The French words encore and toujours have a few different meanings, but they share one in common: "still." Because of this shared meaning, it’s easy to confuse these two very common words. Let’s take an in-depth look at both of them to see where they merge and diverge.
In general, when you're using "still" in the sense of continuity (i.e. "to still be doing something"), encore and toujours are interchangeable. For example, "he is still on the phone" could be both il est encore au téléphone and il est toujours au téléphone.
Besides "still," the basic meanings of encore and toujours are:
encore: more/another, again, yet
toujours: always, anyway/anyhow
Let’s start with encore. In their video for "La place des anges" (The Angels’ Place), the Belgian band Yaaz manages to fit two of encore’s meanings into one sad little line:
Elle a encore peur, elle a encore pleuré
She is still afraid, she has cried again
Cap. 13, Yaaz: La place des anges
Hopefully she’ll be feeling better soon! On a different note, encore can also mean "another" or "more" (as in "one more," "two more," etc.), as the band Dahlia uses it in this song lyric:
Encore une fois, encore une autre, et encore une voix, encore un manque
Onemore time, another one, and onemore voice, another lack
Cap. 25, Dahlia: Contre courant
So now do you see why a band’s return to the stage is called an "encore"? It’s because the audience wants to see them once again!
Along these same lines, encore + a noun usually means "more of something," like food at the dinner table:
Vous voulez encore du pain?
Do you want some more bread?
Encore can also mean "yet," usually in the sense of "not yet" (pasencore):
Donc elle est pas encore prête pour la ferme.
So it’s not ready for the farm yet.
Cap. 8, Agriculture verticale: TerraSphere
Now let’s explore toujours. Daniel Benchimol uses it as "still" when orienting us on his tour of the Normandy town of Honfleur:
Toujours à Honfleur, nous sommes maintenant sur la place Sainte-Catherine.
Still in Honfleur, we are now in Sainte-Catherine Square.
Cap. 17, Voyage en France: La Normandie - Honfleur
And Fred uses it as "always" to describe the perpetually perfect weather in Miami:
Il fait toujours chaud, toujours beau, toujours agréable.
It’s always warm, always nice, always pleasant.
Cap. 34, Fred et Miami Catamarans: Fred et sa vie à Miami
You can remember this meaning by breaking the word down: toujours is a combination of the words tous (all) and jours (days), so it literally means "all days."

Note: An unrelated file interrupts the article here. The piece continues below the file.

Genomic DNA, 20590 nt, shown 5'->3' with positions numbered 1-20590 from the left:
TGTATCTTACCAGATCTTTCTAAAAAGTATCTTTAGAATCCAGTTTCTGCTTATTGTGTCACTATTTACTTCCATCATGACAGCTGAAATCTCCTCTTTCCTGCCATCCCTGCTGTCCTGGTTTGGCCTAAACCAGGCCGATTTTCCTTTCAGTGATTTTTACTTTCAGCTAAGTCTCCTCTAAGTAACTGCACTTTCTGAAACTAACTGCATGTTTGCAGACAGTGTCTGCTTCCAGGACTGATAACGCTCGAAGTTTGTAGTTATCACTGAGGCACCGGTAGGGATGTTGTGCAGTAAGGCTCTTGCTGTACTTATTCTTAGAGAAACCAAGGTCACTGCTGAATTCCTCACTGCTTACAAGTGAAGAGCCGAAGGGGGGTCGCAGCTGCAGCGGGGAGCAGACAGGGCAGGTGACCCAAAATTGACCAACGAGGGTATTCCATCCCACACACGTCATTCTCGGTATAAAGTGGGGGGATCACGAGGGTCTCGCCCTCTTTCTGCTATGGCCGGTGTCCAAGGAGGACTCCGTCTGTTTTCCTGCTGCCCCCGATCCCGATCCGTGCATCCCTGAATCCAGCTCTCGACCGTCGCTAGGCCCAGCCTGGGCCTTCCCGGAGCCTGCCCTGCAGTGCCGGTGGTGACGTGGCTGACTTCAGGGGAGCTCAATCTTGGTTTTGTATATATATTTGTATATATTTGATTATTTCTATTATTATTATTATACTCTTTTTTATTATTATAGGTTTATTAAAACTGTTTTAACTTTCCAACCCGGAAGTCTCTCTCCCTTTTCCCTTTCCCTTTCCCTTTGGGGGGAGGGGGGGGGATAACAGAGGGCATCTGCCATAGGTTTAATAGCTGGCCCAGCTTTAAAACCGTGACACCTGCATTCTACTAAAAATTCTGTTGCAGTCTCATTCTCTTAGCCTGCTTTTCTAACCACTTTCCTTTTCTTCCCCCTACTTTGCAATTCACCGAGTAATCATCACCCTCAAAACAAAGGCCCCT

The final meaning of toujours is "anyway":
Je ne vais probablement pas gagner à la loterie, mais je vais toujours essayer.
I probably won’t win the lottery, but I’m going to try anyway.
Since both of these words have quite a few meanings, context is key when determining which one they’re referring to. So if you receive a text message after a first date that reads, Tu as toujours envie de me voir?, don't freak out! Your potential love interest isn't asking you if you always feel like seeing him or her, but rather if you still feel like seeing him or her. You're just being asked out on a second date! Context is also important when the two words are used in the same sentence:
Il y a encore autre chose que nous t'avons toujours caché!
There is still another thing that we've always hidden from you!
Cap. 6, Les zooriginaux: 3 Qui suis-je? - Part 1
We could rehash this subject encore et toujours (again and again), but maybe it’s best for you to explore these words on your own by looking out for them in the Yabla French videos. They should pop up quite often!
a. A short literary composition on a single subject, usually presenting the personal view of the author.
b. Something resembling such a composition: a photojournalistic essay.
2. A testing or trial of the value or nature of a thing: an essay of the students' capabilities.
3. An initial attempt or endeavor, especially a tentative attempt.
1. To make an attempt at; try.
2. To subject to a test.
[French essai, trial, attempt, from Old French, from essayer, to attempt, from Vulgar Latin *exagiāre, to weigh out, from Late Latin exagium, a weighing : Latin ex-, ex- + Latin agere, to drive; see ag- in Indo-European roots. V., from Middle English assaien, from Old French assaer, assaier, variant of essayer.]